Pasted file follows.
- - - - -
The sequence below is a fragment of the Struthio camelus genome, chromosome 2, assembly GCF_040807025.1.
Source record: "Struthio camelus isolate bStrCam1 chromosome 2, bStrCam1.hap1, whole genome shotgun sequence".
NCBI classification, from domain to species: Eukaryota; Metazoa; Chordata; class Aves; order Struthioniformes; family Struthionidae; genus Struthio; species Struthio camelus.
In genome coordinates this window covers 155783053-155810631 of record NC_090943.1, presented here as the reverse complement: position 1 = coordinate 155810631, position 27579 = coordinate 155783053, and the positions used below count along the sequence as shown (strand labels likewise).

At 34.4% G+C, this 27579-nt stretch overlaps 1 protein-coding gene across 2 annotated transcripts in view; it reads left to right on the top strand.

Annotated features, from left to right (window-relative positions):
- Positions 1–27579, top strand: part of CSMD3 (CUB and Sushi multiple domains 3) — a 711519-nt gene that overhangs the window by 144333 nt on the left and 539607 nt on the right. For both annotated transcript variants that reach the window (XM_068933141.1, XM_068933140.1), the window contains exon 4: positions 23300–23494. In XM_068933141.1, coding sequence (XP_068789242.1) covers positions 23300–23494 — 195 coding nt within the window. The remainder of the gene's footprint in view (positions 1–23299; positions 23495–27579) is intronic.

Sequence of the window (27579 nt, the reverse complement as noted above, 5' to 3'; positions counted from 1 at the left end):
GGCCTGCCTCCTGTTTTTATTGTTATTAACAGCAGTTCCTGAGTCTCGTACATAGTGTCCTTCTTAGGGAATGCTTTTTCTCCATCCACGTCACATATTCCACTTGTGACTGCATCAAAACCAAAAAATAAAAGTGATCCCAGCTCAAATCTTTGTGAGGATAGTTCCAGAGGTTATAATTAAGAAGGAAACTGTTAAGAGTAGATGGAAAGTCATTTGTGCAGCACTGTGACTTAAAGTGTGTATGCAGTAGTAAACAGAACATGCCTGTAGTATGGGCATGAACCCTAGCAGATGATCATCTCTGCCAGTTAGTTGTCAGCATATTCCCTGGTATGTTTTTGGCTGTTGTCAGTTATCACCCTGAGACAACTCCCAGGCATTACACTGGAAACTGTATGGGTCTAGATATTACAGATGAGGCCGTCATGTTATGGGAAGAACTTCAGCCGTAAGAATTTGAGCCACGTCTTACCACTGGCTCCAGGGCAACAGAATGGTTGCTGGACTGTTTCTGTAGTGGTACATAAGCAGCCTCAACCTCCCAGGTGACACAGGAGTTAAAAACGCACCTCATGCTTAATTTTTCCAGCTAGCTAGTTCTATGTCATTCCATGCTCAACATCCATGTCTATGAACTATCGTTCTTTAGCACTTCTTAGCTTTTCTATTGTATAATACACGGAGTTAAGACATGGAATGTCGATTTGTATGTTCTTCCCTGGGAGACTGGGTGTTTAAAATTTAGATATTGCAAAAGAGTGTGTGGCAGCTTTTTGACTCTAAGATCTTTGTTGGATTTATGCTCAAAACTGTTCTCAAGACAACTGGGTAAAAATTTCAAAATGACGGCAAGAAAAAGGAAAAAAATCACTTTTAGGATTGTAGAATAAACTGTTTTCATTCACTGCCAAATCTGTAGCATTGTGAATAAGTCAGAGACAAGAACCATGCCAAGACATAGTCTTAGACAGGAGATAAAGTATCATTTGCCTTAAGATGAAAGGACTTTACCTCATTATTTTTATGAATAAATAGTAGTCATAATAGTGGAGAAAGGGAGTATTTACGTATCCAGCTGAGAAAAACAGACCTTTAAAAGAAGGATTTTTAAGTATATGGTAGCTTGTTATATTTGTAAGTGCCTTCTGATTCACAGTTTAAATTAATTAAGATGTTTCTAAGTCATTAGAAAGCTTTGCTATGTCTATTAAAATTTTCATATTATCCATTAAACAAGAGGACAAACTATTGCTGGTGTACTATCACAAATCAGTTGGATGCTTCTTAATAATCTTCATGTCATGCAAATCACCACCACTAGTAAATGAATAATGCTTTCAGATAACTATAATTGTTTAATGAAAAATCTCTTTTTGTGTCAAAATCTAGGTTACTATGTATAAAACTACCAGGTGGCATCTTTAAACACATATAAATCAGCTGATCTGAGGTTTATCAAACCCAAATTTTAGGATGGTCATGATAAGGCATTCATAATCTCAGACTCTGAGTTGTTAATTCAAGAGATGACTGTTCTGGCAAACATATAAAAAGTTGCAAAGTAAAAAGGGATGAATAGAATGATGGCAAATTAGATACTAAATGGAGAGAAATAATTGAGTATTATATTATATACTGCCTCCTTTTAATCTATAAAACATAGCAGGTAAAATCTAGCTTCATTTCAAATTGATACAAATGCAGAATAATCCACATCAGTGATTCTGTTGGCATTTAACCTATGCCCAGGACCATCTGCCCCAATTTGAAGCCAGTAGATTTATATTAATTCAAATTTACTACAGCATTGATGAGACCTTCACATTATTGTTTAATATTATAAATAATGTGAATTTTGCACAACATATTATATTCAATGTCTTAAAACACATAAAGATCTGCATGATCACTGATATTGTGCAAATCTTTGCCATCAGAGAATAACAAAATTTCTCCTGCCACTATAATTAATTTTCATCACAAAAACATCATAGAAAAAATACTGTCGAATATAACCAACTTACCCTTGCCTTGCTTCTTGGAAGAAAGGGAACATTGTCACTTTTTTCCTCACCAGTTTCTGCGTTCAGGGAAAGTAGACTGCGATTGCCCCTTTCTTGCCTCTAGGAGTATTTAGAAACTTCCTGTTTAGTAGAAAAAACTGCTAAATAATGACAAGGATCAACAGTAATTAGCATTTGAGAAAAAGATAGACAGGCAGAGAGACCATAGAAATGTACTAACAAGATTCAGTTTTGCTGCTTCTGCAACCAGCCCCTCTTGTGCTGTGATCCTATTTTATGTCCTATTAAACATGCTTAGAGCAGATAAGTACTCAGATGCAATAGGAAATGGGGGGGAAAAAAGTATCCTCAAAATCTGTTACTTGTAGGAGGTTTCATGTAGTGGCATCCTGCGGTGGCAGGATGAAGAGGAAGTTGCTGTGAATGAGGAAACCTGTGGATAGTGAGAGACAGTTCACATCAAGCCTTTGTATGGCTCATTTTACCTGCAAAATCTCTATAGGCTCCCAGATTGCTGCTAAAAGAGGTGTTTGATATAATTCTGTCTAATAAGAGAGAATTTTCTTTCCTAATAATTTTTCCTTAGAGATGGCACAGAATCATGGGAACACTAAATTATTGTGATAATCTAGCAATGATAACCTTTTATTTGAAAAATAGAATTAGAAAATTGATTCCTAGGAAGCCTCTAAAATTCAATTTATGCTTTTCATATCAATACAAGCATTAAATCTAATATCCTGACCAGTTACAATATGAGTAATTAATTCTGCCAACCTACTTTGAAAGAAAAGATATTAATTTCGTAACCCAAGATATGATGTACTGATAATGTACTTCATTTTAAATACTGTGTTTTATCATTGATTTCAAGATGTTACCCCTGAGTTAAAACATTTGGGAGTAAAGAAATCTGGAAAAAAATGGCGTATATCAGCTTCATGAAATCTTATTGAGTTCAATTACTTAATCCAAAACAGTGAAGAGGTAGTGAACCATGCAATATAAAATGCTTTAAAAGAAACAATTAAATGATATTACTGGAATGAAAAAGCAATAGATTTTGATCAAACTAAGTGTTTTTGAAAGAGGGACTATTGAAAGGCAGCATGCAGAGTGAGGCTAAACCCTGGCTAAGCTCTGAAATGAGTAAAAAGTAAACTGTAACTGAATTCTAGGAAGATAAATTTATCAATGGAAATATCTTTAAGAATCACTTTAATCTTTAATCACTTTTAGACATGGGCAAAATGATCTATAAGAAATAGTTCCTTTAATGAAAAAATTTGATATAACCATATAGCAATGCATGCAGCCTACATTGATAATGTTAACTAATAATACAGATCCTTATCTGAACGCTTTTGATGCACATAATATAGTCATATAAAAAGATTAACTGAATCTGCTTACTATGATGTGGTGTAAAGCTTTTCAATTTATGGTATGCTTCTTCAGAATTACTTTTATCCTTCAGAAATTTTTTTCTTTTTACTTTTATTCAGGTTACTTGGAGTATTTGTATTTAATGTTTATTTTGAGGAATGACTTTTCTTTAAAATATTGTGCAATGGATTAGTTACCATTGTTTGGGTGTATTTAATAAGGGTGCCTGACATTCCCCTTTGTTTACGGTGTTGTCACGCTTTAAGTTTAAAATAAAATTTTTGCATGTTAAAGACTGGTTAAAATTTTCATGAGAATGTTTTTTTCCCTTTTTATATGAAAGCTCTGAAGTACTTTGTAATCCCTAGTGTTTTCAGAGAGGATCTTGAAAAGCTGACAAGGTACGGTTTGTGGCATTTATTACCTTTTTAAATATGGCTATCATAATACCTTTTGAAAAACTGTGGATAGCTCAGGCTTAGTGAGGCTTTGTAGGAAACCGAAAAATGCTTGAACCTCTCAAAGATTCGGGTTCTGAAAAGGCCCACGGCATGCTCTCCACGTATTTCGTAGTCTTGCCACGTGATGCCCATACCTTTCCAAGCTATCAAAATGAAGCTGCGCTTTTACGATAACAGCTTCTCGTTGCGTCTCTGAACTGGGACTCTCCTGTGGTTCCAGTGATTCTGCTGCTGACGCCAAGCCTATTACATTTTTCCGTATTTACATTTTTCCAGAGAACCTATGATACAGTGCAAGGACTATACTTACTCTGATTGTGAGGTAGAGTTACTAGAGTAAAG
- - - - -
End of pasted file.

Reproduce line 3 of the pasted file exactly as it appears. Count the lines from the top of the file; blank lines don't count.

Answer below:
NCBI classification, from domain to species: Eukaryota; Metazoa; Chordata; class Aves; order Struthioniformes; family Struthionidae; genus Struthio; species Struthio camelus.